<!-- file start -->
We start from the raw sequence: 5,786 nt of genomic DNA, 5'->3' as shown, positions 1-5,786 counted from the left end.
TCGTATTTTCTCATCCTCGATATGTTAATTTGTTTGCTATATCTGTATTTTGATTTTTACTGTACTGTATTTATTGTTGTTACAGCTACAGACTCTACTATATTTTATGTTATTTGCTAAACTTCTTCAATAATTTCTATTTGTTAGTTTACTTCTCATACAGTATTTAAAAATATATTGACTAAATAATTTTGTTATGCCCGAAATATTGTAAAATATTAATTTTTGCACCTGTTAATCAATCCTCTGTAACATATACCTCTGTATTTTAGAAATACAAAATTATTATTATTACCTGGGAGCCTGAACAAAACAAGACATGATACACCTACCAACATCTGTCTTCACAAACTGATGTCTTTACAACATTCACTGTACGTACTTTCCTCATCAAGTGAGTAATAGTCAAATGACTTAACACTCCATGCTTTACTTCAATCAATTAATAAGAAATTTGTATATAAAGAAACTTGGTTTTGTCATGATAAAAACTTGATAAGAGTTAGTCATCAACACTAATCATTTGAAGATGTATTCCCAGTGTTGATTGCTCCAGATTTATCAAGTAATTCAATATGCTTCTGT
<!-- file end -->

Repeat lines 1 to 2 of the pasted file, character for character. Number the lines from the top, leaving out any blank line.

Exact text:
We start from the raw sequence: 5,786 nt of genomic DNA, 5'->3' as shown, positions 1-5,786 counted from the left end.
TCGTATTTTCTCATCCTCGATATGTTAATTTGTTTGCTATATCTGTATTTTGATTTTTACTGTACTGTATTTATTGTTGTTACAGCTACAGACTCTACTATATTTTATGTTATTTGCTAAACTTCTTCAATAATTTCTATTTGTTAGTTTACTTCTCATACAGTATTTAAAAATATATTGACTAAATAATTTTGTTATGCCCGAAATATTGTAAAATATTAATTTTTGCACCTGTTAATCAATCCTCTGTAACATATACCTCTGTATTTTAGAAATACAAAATTATTATTATTACCTGGGAGCCTGAACAAAACAAGACATGATACACCTACCAACATCTGTCTTCACAAACTGATGTCTTTACAACATTCACTGTACGTACTTTCCTCATCAAGTGAGTAATAGTCAAATGACTTAACACTCCATGCTTTACTTCAATCAATTAATAAGAAATTTGTATATAAAGAAACTTGGTTTTGTCATGATAAAAACTTGATAAGAGTTAGTCATCAACACTAATCATTTGAAGATGTATTCCCAGTGTTGATTGCTCCAGATTTATCAAGTAATTCAATATGCTTCTGT